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10 Reasons Why Literature is Important

“Literature” is a broad term, but most people define it as writing with lasting artistic, cultural, and/or intellectual value. Literature includes ancient Greek plays, James Baldwin’s essays, and Charlotte Bronte’s novels. This type of writing deals with complex issues and ideas, encouraging readers to entertain new ways of thinking. Why is literature important? Here are ten reasons:

#1. Literature is a powerful stress reliever

It’s no secret to readers that literature can relieve stress and anxiety. Taking time out of the day to sit back and get lost in a good book does wonders for a stressed mind. Studies show it can slow down a rapid heartbeat, which is a common sign of anxiety, and take a reader’s mind off of racing thoughts. In 2009, Sussex University conducted a study on the effect of reading and found that reading for only six minutes reduced stress by up to 68%. That made reading a better way to handle stress than listening to music or walking.

#2. Literature fuels imagination

According to the World Literacy Foundation, reading is one of the best ways to develop a strong imagination. While there’s very little mental work involved in watching a movie, reading words off a page requires readers to create the scene in their mind. This exercise strengthens the imaginative parts of the brain, encouraging creativity and innovation.

#3. Reading literature improves concentration and focus

If a person struggles with a short attention span, reading can help improve that function. Research from the Haskins Laboratories for the Science of the Spoken and Written Word found that the brain needs more time when reading than with other types of media. There’s less to work with – only words – so the brain works harder. As a book becomes more complex or challenging, the need for focus increases. The more a reader engages with literature, the more their focus grows.

#4. Reading literature keeps the brain active and healthy

Reading’s effect on brain health shouldn’t be ignored. Stretching the imagination and improving concentration are both forms of mental stimulation. The brain is a muscle and by taking the time to exercise it, a person keeps it active and healthy. Research shows that regular mental stimulation can slow down degenerative brain conditions like Alzheimer’s and dementia.

#5. Literature expands a person’s vocabulary

Literature, unlike magazines or books meant for light reading, often contain challenging vocabulary. Older books, in particular, might contain language that’s unfamiliar to many readers. By engaging with a variety of literature, a person broadens their knowledge of new words and phrases. For those learning a new language, literature is one of the best ways to improve their skills.

#6. Reading literature improves a person’s writing skills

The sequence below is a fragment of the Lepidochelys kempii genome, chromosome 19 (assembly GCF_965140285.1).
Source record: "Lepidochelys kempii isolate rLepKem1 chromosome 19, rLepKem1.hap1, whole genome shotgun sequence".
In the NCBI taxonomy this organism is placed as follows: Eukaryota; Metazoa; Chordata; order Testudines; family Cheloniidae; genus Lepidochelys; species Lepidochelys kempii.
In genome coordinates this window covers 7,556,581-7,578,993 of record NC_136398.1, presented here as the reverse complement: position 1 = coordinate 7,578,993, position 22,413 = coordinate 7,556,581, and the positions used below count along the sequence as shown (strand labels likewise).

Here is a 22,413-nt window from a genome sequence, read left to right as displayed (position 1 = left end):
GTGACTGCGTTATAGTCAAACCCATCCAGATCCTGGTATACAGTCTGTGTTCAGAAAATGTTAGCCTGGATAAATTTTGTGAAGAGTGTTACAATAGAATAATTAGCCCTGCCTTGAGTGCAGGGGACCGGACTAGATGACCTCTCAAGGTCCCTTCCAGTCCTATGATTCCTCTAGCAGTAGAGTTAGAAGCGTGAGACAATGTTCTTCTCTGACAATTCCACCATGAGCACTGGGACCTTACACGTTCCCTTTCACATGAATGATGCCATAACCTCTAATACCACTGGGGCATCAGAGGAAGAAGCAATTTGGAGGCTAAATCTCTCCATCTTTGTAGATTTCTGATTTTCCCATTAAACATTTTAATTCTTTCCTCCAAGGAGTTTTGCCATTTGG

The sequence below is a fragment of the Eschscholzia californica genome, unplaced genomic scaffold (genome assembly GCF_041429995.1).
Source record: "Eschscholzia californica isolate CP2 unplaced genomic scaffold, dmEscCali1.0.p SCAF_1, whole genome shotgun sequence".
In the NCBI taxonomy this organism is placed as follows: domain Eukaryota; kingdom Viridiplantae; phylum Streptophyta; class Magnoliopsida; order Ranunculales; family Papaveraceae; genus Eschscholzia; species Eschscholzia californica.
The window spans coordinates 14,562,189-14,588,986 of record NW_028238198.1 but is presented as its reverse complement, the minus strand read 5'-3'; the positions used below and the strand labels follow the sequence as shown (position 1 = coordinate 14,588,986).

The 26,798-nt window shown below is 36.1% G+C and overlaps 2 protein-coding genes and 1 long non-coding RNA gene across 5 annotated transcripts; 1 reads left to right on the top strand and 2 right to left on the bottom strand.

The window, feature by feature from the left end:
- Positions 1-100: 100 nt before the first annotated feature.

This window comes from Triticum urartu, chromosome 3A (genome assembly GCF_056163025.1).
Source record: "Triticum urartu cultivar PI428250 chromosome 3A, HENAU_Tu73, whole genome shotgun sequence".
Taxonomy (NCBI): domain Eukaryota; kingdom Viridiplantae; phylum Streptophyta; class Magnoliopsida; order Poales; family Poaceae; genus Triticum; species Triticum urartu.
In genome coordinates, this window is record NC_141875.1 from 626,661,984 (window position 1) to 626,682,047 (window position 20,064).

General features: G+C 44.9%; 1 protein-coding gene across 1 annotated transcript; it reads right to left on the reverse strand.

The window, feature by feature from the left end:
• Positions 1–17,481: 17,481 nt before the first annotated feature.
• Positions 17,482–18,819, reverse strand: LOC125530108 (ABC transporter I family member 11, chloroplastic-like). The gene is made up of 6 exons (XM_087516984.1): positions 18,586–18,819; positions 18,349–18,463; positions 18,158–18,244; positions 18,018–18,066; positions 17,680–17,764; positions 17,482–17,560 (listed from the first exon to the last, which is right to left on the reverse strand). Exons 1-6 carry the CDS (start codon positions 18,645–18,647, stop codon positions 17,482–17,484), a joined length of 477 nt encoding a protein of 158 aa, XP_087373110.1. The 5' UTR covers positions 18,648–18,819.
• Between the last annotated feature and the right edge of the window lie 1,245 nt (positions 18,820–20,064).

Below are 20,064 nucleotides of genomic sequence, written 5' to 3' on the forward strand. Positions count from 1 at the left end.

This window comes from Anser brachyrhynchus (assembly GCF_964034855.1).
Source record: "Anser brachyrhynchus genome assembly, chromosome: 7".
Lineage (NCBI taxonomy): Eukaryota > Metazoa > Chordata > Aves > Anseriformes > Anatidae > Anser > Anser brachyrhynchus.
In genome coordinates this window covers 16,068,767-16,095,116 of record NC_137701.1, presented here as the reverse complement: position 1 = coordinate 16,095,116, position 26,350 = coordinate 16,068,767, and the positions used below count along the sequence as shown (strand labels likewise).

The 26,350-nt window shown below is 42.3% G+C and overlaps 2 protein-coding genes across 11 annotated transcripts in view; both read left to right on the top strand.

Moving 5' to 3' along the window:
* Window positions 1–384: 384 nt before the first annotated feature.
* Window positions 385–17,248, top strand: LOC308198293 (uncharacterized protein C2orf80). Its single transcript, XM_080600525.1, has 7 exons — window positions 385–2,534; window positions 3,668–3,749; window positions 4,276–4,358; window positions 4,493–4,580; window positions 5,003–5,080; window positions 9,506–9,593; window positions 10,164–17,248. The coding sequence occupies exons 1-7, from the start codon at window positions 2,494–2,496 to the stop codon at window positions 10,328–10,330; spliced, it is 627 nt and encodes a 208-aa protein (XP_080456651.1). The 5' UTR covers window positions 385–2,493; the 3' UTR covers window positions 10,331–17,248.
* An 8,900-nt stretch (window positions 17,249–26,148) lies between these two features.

If someone wants to improve their writing, they should read more. Nearly all successful authors sing the praises of reading when it comes to mastering their craft. Reading literature not only fuels the imagination and expands vocabulary, it also offers a guide on different styles, idea organization, character development, and more.

#7. Literature improves a person’s communication skills

When a reader improves their writing through reading, they’re enriching their overall communication skills. This extends beyond writing into regular conversations and interactions. Good communication is key in every area of life, whether it’s in a career or relationships. Exposure to literature at a young age allows people to develop strong communication skills right off the bat. Adults can improve their abilities with more reading.

#8. Literature encourages critical thinking

Critical thinking is essential for life. It allows people to work through problems and determine what’s true. Reading literature provides the perfect opportunity for building critical thinking skills. A reader has to pick up on details, make connections, and form their own opinions on what’s going on in the book. Teachers frequently use literature to help their students develop strong critical thinking. It helps them understand the material better and gives them tools to use in their future careers.

#9. Literature teaches readers about history

They say if we don’t learn about history, we’re doomed to repeat it. Through the lens of literature, a reader can uniquely engage with history. It’s much more interesting than studying a timeline or memorizing facts. Even if the book is fictional and doesn’t focus on a specific event, a reader is exposed to perspectives from the time of the text’s creation. Works of literature from ancient China will reveal different truths than books from 19th-century England.

#10. Reading literature can encourage empathy

Every society needs empathy or we devolve into a dog-eat-dog environment that hurts everyone. Research has indicated that reading literature can fuel feelings of empathy in a reader. Literary fiction is especially effective at encouraging empathy. Why? It requires a reader to get inside the mind of more complex characters. At the Princeton Social Neuroscience lab, a psychologist learned that people who read fiction regularly are better at discerning what others are thinking and feeling. While the science isn’t settled, the idea that literature could make us better people is intriguing.

About Emmaline Soken-Huberty

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